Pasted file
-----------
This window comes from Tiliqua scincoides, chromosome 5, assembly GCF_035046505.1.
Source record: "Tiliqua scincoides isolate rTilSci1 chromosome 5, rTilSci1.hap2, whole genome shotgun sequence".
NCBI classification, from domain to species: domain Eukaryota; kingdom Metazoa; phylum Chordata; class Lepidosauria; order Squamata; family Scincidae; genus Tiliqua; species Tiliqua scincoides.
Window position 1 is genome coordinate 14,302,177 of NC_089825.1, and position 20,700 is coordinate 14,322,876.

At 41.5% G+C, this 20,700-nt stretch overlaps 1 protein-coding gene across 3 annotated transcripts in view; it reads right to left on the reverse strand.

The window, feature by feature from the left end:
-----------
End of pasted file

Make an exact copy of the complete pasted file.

This window comes from Tiliqua scincoides, chromosome 5, assembly GCF_035046505.1.
Source record: "Tiliqua scincoides isolate rTilSci1 chromosome 5, rTilSci1.hap2, whole genome shotgun sequence".
NCBI classification, from domain to species: domain Eukaryota; kingdom Metazoa; phylum Chordata; class Lepidosauria; order Squamata; family Scincidae; genus Tiliqua; species Tiliqua scincoides.
Window position 1 is genome coordinate 14,302,177 of NC_089825.1, and position 20,700 is coordinate 14,322,876.

At 41.5% G+C, this 20,700-nt stretch overlaps 1 protein-coding gene across 3 annotated transcripts in view; it reads right to left on the reverse strand.

The window, feature by feature from the left end: